Touching the ground – how?

For the past couple of years I’ve been proudly cultivating a theory of architecture and sustainability which I believed bridged all of the gaps between my various interests in the field and which could usher in a truly new way of seeing things to unite designers, engineers, and the inhabitant. In essence, it espouses physical closeness to nature and celebrates common building systems which mediate the relationship between natural resources and dwelling, all in order to elevate the status of ‘sustainability’ in our consciousness. One basic example that follows this instruction is a green roof, since conceptually, moving the ground that would be displaced by the building footprint up to the roof preserves the total surface area of the ground (if viewed from above, a house with a green roof would blend in with its surroundings). Another variation of this example is earth-sheltering, where instead the building itself is partially sunk into the ground to take advantage of the earth’s high R-value. Both of these approaches force the designer and builder to consider what they are displacing, and continuously strive for balance and homeostasis as nature does.

The Centre Pompidou in Paris does this as well, embracing the building’s lifeblood and turning it out for all to see. When we learned about this building in architecture school the upshot (to be memorized for the final exam) was that it’s the apotheosis of postmodernism, which may be true, but it’s much more than that. In light of the sustainability struggle, the Centre Pompidou takes the important first step of bringing us in direct contact with the elements that flow within the earth itself: water, gas, electricity. Forcing us to confront these elements directly will hopefully lead us to value them more– so rather than shoving them out of sight, we put the space allotted for them on equal ground with the space allotted for us. All this serves to bind our fate as a species with the fate of the planet. Therein, my core principle of what it is to be human.

Image via centrepompidou.fr.
Jacobs House II; Frank Lloyd Wright; 1948; the berm on the right side of the photo is evidence of earth sheltering. Image via columbia.edu.
A temazcal, the traditional bathhouse of the Pre-Columbian people of Mesoamerica. These were typically designed as domes or small hills with very low ceilings. Inside was pitch dark. Entering a temazcal is symbolic of going underground into the core of the Earth, of burial and rebirth, and of a mother’s womb. Inside, one chants to the god Mother Earth. — Particularly after the arrival of the Spanish and the persecution and destruction of the indigenous population and their traditions, temazcals had to be built quickly and surreptitiously, often being half-buried in the ground to avoid being identified. Image via Sputnik Mundo.

But in April in Mexico I picked up a book of Buckminster Fuller’s lectures, and my mind was changed. There are other ways to be sustainable– in fact, there are situations in which the act of ‘digging in’ and immersing oneself into the earth does more harm than good. In those situations, one has to do the opposite. Instead of assuming that he needs to directly contact the earth to dwell in it, Fuller instead is interested in “touching the earth lightly,” floating above it, creating space between us and it (like the inevitable gaps you get when you fill a jar with marbles). In Fuller’s worldview, the next stage of human evolution will discard the old violent instinct of displacing earth in place for a more aerodynamic lifestyle, controlled by those invisible forces that we’ve learned to manipulate like magnetism and gravity, closer resembling the greater cosmos itself. He also predicts we will have prefabricated houses installed by helicopter and that our resources to be used for the benefit of 100% of mankind.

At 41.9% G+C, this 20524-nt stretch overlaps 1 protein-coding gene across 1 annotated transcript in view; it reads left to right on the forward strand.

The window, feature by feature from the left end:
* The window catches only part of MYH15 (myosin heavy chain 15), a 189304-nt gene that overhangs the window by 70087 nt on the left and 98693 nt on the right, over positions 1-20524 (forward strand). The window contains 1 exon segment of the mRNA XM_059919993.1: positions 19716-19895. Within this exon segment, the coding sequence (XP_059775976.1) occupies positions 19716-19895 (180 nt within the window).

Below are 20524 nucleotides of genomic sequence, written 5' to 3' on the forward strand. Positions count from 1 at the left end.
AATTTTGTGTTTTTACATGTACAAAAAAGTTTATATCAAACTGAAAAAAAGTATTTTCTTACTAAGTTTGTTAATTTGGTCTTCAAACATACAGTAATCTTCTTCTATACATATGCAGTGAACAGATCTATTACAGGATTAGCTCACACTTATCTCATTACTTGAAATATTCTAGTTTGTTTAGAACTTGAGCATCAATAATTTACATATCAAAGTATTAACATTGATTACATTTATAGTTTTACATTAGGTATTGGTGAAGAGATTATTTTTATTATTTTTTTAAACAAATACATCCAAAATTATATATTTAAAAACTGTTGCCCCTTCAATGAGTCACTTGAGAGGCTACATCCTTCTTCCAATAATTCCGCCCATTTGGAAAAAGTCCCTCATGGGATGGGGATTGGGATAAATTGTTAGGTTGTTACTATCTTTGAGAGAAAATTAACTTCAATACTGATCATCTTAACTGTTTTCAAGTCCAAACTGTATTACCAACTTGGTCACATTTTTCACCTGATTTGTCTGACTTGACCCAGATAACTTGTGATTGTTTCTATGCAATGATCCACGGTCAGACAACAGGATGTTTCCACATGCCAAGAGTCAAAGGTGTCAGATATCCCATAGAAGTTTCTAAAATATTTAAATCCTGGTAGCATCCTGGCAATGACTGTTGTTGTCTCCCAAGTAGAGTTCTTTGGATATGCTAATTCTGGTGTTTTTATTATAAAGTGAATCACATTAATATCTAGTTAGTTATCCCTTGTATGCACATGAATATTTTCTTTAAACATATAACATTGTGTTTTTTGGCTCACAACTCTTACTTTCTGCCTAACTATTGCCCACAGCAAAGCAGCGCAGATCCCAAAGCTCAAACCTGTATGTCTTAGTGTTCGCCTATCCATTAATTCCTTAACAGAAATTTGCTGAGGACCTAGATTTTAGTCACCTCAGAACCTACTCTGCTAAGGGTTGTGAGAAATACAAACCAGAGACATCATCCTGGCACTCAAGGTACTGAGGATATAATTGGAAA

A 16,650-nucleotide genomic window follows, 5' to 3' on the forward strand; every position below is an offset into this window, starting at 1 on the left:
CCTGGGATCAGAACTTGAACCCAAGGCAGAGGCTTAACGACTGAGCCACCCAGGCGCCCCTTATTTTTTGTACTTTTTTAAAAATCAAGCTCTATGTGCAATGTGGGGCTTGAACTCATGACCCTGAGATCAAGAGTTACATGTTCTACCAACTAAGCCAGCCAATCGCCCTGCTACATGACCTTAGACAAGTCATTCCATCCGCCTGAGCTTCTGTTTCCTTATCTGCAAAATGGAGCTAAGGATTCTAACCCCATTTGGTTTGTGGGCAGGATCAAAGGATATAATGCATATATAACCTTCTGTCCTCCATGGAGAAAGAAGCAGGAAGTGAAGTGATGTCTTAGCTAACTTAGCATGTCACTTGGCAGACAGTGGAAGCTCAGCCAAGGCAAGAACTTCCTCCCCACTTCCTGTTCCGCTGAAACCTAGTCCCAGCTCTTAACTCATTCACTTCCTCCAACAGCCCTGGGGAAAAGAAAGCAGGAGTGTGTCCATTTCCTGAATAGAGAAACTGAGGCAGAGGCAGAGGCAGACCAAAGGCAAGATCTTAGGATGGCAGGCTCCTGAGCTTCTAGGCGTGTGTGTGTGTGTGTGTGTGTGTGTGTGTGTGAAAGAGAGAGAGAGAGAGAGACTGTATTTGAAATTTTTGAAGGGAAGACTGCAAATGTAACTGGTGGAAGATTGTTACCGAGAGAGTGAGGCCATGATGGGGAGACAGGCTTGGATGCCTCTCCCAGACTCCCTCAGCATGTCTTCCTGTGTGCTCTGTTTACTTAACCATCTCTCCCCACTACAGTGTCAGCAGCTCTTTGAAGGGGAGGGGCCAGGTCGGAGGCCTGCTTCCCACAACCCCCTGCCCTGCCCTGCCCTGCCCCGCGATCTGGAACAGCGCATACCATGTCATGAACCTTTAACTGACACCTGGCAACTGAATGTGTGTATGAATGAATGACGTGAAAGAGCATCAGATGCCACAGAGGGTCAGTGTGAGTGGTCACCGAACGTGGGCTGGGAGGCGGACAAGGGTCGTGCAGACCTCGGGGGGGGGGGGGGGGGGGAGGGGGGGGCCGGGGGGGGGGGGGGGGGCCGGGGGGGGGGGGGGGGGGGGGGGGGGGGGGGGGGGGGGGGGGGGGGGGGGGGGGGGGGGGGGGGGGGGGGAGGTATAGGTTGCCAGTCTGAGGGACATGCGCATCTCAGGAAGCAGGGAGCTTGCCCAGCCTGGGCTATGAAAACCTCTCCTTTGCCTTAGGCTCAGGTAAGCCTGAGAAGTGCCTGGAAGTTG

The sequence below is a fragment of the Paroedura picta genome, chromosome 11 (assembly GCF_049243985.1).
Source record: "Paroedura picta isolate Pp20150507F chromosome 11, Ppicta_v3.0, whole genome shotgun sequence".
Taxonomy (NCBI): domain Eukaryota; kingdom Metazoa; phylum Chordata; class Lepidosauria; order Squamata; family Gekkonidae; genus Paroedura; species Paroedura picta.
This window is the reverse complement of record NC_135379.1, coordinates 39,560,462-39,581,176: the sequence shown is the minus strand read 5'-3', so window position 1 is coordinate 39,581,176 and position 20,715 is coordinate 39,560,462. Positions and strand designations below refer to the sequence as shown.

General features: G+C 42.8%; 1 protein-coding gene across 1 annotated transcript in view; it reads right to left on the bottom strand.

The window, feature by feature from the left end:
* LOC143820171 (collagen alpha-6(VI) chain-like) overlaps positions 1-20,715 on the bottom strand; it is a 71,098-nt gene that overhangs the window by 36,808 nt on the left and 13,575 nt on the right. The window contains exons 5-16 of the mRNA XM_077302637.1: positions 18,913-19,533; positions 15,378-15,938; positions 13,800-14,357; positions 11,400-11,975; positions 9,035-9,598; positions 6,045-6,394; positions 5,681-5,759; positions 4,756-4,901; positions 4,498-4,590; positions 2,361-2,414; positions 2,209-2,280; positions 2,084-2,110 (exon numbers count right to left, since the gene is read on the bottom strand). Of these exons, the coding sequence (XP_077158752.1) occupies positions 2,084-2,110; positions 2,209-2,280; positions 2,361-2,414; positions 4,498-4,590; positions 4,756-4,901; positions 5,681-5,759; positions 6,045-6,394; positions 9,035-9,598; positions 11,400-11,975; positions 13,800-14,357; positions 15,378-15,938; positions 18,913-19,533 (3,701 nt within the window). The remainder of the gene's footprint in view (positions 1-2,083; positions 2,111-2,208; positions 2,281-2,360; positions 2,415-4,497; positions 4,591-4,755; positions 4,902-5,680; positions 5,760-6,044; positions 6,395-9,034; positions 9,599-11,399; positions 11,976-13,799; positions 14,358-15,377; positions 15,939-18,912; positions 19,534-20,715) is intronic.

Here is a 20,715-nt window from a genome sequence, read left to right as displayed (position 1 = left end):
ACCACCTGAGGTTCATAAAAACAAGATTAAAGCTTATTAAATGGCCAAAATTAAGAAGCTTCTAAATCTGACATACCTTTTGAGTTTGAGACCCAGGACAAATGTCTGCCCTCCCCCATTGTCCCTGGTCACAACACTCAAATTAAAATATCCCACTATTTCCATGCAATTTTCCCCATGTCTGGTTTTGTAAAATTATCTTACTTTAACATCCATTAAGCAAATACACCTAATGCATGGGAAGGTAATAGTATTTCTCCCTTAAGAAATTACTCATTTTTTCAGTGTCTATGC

And what follows that? The cosmos, naturally. Buckminster Fuller sees no reason why humans shouldn’t begin inhabiting other planets once technology allows it. He is binding humanity to scales both atomic and cosmic.

Buckmister Fuller’s chart showing the relationship between world population and its percentage of slaves, or, “have nots.” Image via grahamfoundation.org.
Buckmister Fuller’s done home in Carbondale, IL. Image via architectmagazine.com.

I mentioned this flip in my mind to Justin, and he said that his structural engineering firm is becoming more and more interested lately in design for disaster relief. He traveled to Kathmandu shortly after the earthquake in 2015 and was struck by how the overwhelming majority of houses were built of unreinforced masonry (practically the worst construction type to resist the lateral forces of earthquakes). Simply switching to lighter timber frames with moment connections would make the population a degree of magnitude more resilient. Furthermore, if an when a disaster does strike, the first thing most relief organizations do is air-drop food and shelter. Touching the earth lightly suddenly becomes a most valuable asset. I’m unsure if Buckminster Fuller specifically had disaster relief in mind, but it’s certainly becoming a reality for a wider and wider range of people than ever. Geodesic relief domes, delivered by helicopter, assembled in two hours by two people, may by necessity become the dwelling place of the future.

Garrison Architects; NYC Emergency Housing Prototype. As visible in the photo, the entire house sits on small concrete spot footings, as minimally invasive to the ground as possible. Image via garrisonarchitects.com.
A Geodesic Dome being transported by helicopter. Image via smithsonianmag.com.
Assmebling a Geodesic Dome. Image via phaidon.com.